On the other hand, if you run Hypothetical Omniscient Perceiver too strictly, then suddenly no magic is coincidental at all. Reality saw the trajectory of that bullet, it saw your Entropy effect to adjust it, it knows you cast a spell, so that's vulgar. This applies equally to any spell you want to cast.

(I favor games that run under "loose" Hypothetical Omniscient Perceiver. My friend favors games that run on HAP.)

Axis The Second

RBD/PBD was created to explain the taxi.

So, I'm casting a Correspondence spell to move myself from one place to another. I want it to manifest as a convenient taxi that hits all the green lights and the driver forgets to charge me for the ride at the end of it. I could teleport, but that'd be vulgar, and I want coincidental. Can I do this, and if so, how?

According to Result-Based Determinism, the final result of the spell is all that matters. I can use Correspondence 3 to call up a useful taxi, as long as I'm willing to wait for however long it takes to show up (which is, usually, how long it takes for the spell to affect the nearest actual taxi and manipulate events so that it does what I want), as long as the only actual benefit I get from the spell, in the end, is that I get from point A to point B quickly and free.

According to Process-Based Determinism, I can't do this. Not with just Correspondence. Possibly with just Entropy, though, if I get enough successes, or, failing that, with Correspondence to locate the nearest taxi, Correspondence and Mind to ranged-mind-control the driver to me, Correspondence and Entropy together to plot a lucky course through traffic, Mind to mind-control the driver along the course, and Mind at the end to make him forget to charge me. Or, failing that, Prime and Matter to create the taxi, Prime and Life to create the driver, et cetera et cetera ad nauseum, and this last version ends up vulgar as hell.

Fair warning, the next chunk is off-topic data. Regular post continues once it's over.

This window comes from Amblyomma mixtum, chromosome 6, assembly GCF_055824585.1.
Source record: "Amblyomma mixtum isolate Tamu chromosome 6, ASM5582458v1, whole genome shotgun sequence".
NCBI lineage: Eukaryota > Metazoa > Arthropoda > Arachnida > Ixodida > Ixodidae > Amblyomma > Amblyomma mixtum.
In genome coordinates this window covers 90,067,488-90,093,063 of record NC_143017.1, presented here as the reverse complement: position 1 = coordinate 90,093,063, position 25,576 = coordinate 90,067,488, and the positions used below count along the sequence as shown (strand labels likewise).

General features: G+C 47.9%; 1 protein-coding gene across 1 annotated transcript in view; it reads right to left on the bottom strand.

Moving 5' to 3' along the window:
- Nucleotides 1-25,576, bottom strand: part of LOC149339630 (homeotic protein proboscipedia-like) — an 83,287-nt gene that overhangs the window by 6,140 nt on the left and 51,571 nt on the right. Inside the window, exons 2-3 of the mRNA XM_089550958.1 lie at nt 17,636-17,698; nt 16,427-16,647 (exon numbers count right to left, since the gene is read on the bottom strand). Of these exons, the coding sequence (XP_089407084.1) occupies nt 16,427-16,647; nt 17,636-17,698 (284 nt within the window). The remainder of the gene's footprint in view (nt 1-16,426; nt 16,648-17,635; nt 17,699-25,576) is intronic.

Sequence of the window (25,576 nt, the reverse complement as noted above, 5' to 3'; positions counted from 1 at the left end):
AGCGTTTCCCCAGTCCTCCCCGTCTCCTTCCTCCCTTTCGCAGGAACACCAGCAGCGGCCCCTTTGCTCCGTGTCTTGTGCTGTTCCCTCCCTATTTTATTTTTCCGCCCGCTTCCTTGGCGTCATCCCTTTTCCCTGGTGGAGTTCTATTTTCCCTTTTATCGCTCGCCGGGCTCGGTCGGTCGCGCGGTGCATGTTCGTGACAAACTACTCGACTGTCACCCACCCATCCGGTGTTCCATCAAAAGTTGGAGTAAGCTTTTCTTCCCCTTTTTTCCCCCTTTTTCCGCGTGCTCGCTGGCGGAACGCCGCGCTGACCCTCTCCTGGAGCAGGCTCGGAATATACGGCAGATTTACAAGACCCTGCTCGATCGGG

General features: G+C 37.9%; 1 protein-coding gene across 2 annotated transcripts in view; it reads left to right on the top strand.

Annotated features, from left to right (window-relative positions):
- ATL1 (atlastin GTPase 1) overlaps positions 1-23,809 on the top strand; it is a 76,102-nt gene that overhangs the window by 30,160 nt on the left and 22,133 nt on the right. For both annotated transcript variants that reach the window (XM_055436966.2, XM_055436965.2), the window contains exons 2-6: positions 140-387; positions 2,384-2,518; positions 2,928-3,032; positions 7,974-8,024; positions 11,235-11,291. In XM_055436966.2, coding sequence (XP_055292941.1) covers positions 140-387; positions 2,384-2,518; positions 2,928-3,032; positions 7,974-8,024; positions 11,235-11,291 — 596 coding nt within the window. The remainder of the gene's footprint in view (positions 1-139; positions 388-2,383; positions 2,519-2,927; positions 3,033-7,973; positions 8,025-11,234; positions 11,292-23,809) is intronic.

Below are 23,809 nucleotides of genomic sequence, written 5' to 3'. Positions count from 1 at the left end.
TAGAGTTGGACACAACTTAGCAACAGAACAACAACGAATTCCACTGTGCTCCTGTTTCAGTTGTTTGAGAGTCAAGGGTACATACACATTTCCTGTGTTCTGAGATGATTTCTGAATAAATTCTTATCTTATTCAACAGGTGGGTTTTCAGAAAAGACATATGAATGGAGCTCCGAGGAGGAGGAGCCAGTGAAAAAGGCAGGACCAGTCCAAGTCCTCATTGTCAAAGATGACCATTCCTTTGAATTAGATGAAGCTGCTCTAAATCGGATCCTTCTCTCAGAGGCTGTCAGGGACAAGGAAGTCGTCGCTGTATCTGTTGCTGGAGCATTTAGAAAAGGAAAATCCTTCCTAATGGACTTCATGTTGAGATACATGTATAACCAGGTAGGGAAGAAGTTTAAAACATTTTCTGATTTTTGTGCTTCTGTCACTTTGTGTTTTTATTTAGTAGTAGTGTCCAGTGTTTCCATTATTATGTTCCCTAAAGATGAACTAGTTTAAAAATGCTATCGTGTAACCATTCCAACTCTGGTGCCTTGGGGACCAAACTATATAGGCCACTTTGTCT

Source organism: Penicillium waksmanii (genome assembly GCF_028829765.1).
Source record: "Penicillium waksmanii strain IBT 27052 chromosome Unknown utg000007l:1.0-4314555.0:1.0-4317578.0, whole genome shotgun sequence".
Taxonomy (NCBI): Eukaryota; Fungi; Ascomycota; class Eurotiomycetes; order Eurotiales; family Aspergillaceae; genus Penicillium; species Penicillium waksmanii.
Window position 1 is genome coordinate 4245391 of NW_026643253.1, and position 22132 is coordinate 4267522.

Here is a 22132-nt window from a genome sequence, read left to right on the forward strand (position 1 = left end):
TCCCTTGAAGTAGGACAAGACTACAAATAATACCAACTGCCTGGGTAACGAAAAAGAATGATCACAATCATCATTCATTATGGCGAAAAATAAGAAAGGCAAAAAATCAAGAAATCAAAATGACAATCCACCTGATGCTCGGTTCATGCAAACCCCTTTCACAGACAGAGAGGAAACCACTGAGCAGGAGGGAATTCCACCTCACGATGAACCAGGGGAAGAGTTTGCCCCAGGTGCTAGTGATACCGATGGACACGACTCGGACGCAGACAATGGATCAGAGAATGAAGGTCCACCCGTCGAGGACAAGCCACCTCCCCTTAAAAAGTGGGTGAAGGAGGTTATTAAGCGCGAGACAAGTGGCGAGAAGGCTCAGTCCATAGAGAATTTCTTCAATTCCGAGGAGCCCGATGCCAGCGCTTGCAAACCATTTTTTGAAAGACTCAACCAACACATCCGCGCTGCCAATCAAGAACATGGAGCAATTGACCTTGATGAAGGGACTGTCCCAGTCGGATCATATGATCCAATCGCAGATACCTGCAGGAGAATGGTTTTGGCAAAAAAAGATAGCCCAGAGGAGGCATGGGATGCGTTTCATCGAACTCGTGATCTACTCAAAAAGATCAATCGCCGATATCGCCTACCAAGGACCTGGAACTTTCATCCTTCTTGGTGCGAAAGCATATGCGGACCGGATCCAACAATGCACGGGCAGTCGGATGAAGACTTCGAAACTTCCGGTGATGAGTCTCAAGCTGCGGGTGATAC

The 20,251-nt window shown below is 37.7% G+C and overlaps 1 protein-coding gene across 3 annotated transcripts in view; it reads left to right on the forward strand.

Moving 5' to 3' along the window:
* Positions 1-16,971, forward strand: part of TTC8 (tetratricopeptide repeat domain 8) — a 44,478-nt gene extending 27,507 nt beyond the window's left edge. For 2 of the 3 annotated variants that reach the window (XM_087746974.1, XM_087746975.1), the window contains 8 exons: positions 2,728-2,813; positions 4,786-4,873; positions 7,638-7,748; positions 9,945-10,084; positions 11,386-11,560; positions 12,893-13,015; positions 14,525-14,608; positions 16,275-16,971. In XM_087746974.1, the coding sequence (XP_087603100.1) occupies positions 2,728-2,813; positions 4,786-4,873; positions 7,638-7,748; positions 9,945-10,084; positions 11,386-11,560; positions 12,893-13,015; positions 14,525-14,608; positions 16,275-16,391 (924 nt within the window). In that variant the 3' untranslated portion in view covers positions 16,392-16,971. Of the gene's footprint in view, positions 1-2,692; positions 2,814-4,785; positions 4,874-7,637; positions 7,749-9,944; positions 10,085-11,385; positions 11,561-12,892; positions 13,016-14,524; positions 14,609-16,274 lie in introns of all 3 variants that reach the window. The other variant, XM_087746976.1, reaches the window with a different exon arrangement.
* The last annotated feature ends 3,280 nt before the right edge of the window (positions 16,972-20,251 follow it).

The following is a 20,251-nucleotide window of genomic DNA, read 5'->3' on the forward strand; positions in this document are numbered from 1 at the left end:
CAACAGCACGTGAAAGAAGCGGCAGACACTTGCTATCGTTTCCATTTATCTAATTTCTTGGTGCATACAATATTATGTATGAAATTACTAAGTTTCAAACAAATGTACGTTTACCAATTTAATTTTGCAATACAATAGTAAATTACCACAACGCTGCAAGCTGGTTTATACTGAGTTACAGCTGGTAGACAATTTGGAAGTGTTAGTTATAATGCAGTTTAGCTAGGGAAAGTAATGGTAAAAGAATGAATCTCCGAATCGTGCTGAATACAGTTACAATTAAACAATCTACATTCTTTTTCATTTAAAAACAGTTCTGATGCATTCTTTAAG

I favor Result-Based Determinism, because it solves the Entropy Problem (which is, under PBD you can use just Entropy to do anything, because Entropy manipulates the chance of events to occur, and theoretically anything could occur), and because it goes nicely with "loose HOP."

The two most common types of oMage players on the Internet are Average/Process, and Omniscient/Result. They get into huge arguments. EDIT: Or they did, until we invented HAP\HOP\HYP|RBD/PBD on the Mage forum to stop them. Then they mostly got into arguments over which was official, until Malcolm Sheppard showed up and said "None. The writers don't think about this [stuff] nearly as hard as you all do. Christ." Or something to that effect.

And that's the tale of the whiskey flask: it's the symbol of Mage players trying to make sense out of poor explanations and contradictory game text in order to make the game they loved playable.

[^HYP]:"Harass Yonder Passerby," by the way, is: Find someone on the street outside where you're gaming and ask them if they'd believe your proposed magical effect to be plausible. If so, coincidental. If not, vulgar.


Disclaimer: not sure, but I'll find this funny ^^

On TVTropes under the Table Top section examples we find this

In Mage: The Ascension this is a popular method of stopping a bullet, since it is entirely coincidental if done properly (and thus incurs no Paradox) - as long as an observer cannot be fully certain the mage didn't have a Bible or cigarette case or other object there beforehand, it could happen. Even though both player and Storyteller will know that Bible never existed five seconds ago. While you need to have the necessary item on your person, this is the justification for Fate-based magical protection in its successor, Mage: The Awakening - bullets are attracted to items that can deflect them.

Emphasis mine.

So my guess is that the "other object" could be the whiskey flask, since is a quite common item in western movies that stop bullets ^^